Officials at the AQA board said their request that schools destroy the anthology containing the Carol Ann Duffy poem Education for Leisure had been triggered by concerns in two schools about references to knives. A spokeswoman confirmed the decision had been made in the context of the current spate of knife-related murders.
(as reported in Thursday's Guardian)
Of course it's the same old idiocy and knee-jerk scare reaction to complaints:
A spokeswoman for AQA confirmed there had been three complaints, two referring to knife crime and a third about the description of a goldfish being flushed down the toilet. The first complaint about knives was made in 2004. The second, made in the summer by an exams officer, was then taken up by an MP.
The most recent complaint was made by Lutterworth grammar school's exams invigilator, Pat Schofield, who welcomed the board's decision and said: "I think it is absolutely horrendous - what sort of message is that to give to kids who are reading it as part of their GCSE syllabus?"
And, of course, it's the same old misunderstanding of the point of the art, perhaps wilful or perhaps spurious.
But what sort of message does the call for destruction of a text give to kids? Hopefully the same ideas that the syllabus should be trying to get across: the very power and relevance of literature.
But what sort of message does it send about those calling the shots? That they can't see the line between the content of the syllabus and the existence outside this syllabus of other text? The very idea that the books containing the poem, although AQA branded and tied to the syllabus, should be destroyed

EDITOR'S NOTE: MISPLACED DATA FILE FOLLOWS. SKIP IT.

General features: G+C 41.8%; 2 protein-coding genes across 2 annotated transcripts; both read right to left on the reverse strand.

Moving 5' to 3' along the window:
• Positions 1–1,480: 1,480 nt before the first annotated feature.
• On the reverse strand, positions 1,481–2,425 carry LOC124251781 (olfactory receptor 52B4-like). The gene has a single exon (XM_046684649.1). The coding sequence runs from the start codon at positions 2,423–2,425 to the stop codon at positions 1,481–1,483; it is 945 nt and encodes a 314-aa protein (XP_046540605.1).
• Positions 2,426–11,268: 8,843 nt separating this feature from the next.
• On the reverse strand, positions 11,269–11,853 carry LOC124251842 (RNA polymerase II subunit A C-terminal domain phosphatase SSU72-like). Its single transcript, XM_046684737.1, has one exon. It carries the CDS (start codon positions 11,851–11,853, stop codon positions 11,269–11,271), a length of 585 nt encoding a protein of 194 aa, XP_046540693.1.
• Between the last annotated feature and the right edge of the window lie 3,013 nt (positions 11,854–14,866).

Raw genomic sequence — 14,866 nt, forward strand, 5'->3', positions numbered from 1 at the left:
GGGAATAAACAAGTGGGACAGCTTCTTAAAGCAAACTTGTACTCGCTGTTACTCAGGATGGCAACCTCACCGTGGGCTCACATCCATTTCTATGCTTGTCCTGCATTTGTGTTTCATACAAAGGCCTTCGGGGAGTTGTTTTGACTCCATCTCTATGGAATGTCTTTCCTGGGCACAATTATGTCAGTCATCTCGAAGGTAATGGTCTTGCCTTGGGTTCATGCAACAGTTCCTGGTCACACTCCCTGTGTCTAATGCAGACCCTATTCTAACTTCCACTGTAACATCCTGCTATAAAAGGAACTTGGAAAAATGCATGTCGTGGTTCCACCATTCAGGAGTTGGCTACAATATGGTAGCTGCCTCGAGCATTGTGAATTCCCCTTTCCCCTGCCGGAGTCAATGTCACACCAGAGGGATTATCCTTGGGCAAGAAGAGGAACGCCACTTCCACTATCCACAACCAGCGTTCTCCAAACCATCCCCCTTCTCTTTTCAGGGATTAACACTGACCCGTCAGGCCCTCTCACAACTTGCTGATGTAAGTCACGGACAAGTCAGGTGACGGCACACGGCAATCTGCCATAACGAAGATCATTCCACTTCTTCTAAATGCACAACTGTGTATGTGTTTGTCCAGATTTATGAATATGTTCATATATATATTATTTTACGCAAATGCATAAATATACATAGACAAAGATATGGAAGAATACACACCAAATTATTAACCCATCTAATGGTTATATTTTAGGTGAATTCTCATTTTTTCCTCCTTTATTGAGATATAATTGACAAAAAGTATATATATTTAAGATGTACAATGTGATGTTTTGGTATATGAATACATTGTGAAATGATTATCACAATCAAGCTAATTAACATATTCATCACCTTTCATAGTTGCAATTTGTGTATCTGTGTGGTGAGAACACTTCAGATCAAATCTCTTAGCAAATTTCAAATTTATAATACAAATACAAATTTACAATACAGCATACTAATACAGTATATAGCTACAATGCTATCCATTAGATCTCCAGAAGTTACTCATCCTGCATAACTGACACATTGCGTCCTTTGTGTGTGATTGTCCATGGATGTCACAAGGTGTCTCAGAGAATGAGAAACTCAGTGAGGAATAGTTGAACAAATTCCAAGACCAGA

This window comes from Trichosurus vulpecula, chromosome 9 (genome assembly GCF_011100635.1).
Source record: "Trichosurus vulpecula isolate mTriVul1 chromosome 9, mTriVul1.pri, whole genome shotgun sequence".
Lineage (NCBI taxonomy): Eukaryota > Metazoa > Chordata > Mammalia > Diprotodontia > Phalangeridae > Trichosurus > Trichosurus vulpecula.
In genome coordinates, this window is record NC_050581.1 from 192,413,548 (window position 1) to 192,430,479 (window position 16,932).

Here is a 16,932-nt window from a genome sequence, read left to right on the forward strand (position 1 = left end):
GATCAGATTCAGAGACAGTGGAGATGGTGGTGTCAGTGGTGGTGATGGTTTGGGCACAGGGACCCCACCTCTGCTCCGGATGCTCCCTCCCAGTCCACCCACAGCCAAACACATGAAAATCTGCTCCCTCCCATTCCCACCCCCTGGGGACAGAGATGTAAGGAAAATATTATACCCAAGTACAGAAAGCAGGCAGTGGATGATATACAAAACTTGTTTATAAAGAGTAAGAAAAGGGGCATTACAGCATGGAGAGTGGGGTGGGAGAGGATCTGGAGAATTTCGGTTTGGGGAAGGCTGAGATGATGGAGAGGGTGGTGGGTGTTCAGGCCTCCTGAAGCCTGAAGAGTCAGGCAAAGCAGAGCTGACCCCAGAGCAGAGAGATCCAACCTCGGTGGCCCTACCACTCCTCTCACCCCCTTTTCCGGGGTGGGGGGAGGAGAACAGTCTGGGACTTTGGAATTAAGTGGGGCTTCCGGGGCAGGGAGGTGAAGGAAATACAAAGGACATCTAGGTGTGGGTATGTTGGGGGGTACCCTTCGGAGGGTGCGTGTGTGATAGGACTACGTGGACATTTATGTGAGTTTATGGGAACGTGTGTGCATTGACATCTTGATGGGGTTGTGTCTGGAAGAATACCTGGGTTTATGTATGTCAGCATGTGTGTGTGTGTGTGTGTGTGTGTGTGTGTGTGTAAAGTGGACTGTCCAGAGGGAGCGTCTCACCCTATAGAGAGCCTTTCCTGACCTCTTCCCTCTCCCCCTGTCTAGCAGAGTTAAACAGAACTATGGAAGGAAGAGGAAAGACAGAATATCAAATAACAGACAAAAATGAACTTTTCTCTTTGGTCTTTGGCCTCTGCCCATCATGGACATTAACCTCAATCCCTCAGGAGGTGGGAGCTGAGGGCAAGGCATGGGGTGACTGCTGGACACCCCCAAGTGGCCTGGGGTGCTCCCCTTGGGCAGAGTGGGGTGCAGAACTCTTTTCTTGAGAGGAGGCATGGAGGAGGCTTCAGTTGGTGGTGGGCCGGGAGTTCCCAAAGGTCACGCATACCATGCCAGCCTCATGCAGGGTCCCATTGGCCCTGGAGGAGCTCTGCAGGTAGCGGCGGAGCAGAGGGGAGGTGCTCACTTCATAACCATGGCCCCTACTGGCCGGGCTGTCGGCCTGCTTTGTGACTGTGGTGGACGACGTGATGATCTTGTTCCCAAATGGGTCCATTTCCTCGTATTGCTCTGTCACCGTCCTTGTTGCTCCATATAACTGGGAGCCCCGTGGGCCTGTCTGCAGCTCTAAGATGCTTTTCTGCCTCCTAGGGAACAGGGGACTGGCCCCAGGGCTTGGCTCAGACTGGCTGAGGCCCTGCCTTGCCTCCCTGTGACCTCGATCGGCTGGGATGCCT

, is surely the antithesis of what the board stands for as a provider of education. Choosing to remove the poem from the syllabus is an understandable, if disappointing, response to complaint, but there is never a need for censorship via destruction.
-Education for Leisure
Today I am going to kill something. Anything.
I have had enough of being ignored and today
I am going to play God. It is an ordinary day,
a sort of grey with boredom stirring in the streets
I squash a fly against the window with my thumb.
We did that at school. Shakespeare. It was in
another language and now the fly is in another language.
I breathe out talent on the glass to write my name.
I am a genius. I could be anything at all, with half
the chance. But today I am going to change the world.
Something's world. The cat avoids me. The cat
knows I am a genius, and has hidden itself.
I pour the goldfish down the bog. I pull the chain.
I see that it is good. The budgie is panicking.
Once a fortnight, I walk the two miles into town
For signing on. They don't appreciate my autograph.
There is nothing left to kill. I dial the radio
and tell the man he's talking to a superstar.
He cuts me off. I get our bread-knife and go out.
The pavements glitter suddenly. I touch your arm.Carol Ann Duffy